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Rival casinos invade each other's turf as competition heats up

Maryland Live casino, of Arundel Mills, has placed several billboard advertisements along Russell Street near rival casino, the newly opened Horseshoe.
Maryland Live casino, of Arundel Mills, has placed several billboard advertisements along Russell Street near rival casino, the newly opened Horseshoe.(Kenneth K. Lam / Baltimore Sun)

Maryland Live's billboards went up even as the rival Horseshoe Casino Baltimore rose in the gritty Carroll-Camden area near M&T Bank Stadium. "Everything is better live!" shouts one.

In the spring, the Horseshoe sent a flatbed truck into the Maryland Live parking lot hauling a mobile billboard promoting the Horseshoe and jobs there.

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"When you're dealing with casinos, we have thousands of cameras, so we were aware pretty quickly of the truck and, being private property, we asked them to leave," said Robert Norton, president and general manager of Maryland Live, which within weeks had dispatched a truck of its own to carry a billboard outside a Horseshoe job fair in Baltimore. "We sent a truck down to circle their job event just to let them know if they were doing those things, we will play."

The dueling signage, reminiscent of a political campaign — or perhaps a high-school homecoming prank — kicked off a mounting competition for the hearts and minds of potential patrons and employees of the sprawling casinos just 12 miles apart.

"Yeah, it's been a little competition already before we opened up," said Chad Barnhill, general manager of the Horseshoe.

The question remains whether Baltimore is big enough for both, though the competitors say it is.

Maryland Live has a two-year head start. It opened in June 2012 and has become one of the more successful casinos on the East Coast. The $442 million Horseshoe opened Aug. 26 with some of the announced crowd of 15,000 waiting more than three hours to get in.

The first skirmish was over landing the best workers. Maryland Live employs about 3,000 people and recently recruited in Atlantic City, where several casinos are closing because of increased competition. The Horseshoe has roughly 2,200 employees.

Analysts say casinos value workers experienced at dealing with customers and spotting cheating or theft.

The next, more critical contest is to win over customers.

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The stakes could hardly be higher. The largest of the state's five casinos, Maryland Live had $58 million in revenue from slots and table games in July, up 11 percent from the same period a year earlier.

A November 2013 study by Cummings Associates of Arlington, Mass., projected that the Horseshoe's arrival could mean a 16 percent decline in Maryland Live's slots revenue and a 25 percent drop in revenue from table games.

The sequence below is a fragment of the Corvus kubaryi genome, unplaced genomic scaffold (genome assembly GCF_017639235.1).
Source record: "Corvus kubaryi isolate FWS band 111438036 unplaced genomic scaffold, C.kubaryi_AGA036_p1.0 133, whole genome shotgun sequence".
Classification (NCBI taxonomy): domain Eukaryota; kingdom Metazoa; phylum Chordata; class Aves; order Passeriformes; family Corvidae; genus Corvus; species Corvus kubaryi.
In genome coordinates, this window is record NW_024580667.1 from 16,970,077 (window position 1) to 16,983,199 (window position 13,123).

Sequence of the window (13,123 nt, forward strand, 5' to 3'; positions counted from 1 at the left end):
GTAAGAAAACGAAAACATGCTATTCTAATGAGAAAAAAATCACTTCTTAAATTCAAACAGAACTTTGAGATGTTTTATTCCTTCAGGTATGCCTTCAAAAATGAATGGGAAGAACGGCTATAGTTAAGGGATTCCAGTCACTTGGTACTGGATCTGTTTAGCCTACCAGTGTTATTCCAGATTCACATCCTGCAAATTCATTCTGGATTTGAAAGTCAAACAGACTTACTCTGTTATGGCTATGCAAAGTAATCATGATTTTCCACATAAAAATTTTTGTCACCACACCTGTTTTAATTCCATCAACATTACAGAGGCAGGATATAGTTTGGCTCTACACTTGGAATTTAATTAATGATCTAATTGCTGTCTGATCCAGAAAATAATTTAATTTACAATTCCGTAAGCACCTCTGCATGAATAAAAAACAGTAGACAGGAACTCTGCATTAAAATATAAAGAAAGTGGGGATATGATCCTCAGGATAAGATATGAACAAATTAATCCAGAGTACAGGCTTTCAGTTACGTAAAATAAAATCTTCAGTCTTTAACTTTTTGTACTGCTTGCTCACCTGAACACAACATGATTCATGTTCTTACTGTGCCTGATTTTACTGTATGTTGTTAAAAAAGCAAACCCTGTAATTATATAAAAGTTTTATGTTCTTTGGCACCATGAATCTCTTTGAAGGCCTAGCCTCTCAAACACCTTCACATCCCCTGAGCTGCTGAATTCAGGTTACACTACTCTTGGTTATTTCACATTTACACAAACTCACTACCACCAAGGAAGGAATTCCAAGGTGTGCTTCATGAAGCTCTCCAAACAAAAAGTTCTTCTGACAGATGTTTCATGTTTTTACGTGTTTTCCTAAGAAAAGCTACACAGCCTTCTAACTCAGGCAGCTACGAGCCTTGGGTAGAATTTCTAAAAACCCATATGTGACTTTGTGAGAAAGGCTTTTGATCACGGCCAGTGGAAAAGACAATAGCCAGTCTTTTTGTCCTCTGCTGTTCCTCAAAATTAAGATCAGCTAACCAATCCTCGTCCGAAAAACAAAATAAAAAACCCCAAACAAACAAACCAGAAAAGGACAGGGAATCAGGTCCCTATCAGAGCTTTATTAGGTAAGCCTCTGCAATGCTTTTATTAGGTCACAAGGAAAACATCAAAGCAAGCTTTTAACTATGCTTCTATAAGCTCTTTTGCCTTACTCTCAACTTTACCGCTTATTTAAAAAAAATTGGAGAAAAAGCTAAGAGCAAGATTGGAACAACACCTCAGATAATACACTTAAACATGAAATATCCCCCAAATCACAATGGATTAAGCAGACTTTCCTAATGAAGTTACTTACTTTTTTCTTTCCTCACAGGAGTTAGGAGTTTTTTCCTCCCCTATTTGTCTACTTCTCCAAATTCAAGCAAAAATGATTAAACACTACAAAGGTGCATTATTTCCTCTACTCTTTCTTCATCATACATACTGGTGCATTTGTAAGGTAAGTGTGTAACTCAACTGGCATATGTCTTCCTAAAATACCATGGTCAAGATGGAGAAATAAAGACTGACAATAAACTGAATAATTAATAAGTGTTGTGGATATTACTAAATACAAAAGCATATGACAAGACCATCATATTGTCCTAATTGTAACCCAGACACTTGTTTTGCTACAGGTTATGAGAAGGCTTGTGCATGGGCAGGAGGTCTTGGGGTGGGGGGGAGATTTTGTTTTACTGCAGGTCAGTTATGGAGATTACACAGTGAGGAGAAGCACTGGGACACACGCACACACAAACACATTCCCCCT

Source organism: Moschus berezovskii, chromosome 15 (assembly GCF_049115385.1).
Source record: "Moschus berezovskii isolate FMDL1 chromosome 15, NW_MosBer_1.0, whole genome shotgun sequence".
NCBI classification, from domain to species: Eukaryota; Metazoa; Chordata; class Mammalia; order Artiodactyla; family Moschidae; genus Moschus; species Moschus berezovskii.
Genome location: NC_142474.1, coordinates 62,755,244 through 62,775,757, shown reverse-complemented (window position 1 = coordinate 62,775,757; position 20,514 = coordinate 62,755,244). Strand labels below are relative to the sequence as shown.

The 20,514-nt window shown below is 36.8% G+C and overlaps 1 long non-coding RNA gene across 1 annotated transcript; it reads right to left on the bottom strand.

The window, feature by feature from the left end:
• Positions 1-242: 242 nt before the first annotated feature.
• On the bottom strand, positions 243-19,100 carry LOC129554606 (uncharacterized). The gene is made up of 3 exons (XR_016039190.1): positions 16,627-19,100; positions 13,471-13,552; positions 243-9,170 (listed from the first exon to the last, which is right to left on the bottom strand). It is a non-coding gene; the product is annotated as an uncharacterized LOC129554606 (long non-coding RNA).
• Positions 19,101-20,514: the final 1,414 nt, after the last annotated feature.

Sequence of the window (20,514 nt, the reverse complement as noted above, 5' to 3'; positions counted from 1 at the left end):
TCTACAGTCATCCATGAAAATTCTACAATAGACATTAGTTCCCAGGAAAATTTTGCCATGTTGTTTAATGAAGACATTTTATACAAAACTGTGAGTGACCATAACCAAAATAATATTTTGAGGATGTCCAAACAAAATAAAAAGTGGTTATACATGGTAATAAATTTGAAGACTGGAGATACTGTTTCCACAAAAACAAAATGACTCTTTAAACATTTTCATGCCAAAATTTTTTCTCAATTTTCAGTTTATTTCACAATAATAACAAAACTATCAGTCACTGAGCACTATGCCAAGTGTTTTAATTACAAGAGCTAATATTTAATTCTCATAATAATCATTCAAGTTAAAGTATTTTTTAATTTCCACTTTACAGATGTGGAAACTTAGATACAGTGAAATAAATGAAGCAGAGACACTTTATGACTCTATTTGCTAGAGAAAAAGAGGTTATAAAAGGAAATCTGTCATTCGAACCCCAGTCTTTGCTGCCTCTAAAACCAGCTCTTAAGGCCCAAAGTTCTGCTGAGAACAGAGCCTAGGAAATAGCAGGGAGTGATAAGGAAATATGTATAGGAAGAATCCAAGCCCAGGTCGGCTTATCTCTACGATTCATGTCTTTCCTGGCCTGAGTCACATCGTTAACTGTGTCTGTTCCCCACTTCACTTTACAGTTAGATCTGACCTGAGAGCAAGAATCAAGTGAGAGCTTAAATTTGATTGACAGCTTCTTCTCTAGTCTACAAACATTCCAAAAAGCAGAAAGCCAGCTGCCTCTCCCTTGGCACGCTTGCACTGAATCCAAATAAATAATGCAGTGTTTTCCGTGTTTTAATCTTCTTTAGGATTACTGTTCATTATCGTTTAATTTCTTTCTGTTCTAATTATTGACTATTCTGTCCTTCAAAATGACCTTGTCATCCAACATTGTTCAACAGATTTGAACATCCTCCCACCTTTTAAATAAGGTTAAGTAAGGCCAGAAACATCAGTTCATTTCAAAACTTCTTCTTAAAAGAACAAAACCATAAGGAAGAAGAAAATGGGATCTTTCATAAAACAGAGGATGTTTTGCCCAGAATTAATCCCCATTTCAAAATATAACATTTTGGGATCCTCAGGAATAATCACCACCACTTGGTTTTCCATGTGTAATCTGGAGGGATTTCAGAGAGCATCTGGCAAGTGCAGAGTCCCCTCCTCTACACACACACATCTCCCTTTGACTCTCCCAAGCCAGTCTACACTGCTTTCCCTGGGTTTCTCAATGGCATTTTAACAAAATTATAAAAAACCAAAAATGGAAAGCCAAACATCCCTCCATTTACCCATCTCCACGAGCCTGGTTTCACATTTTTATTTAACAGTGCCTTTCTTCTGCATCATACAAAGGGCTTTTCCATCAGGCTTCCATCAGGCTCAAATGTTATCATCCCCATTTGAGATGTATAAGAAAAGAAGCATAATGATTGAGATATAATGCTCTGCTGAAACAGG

"The tables at Maryland Live will be affected more than its slots because the Horseshoe will offer nearly the same number of table games as Maryland Live, but only a little more than half as many slot machines," the study said.

Maryland Live has 4,222 slot machines and 189 table games, according to the state. The Horseshoe operates 2,500 slots and 122 table games. Each casino is open around the clock and features entertainment and multiple restaurants.

Asked about the study, Norton said: "As a general rule, I'm not commenting on what I think is going to happen. I feel very confident about our position. I feel confident about what our facility is."

Alan Woinski, president of Gaming USA, which publishes industry newsletters, said: "I wouldn't cry for Maryland Live yet. They're going to be more hurt by the National Harbor property, which will kind of take Washington and Virginia."

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MGM's $925 million casino and resort at National Harbor — about 44 miles from Baltimore — is expected to open in 2016. It will be Maryland's sixth casino, and Woinski said he wonders whether Maryland and other states are overreaching.

But David Cordish, chairman of the Cordish Cos., owner of Maryland Live, said he expects the casino to continue to thrive. "My three sons are the fourth generation at the Cordish Companies and, as strong an asset as Maryland Live is, I would expect their kids to own the casino and hotel that will be added," he said in an email. "As to competition with Horseshoe, generally suburban sites do extremely well versus urban locations."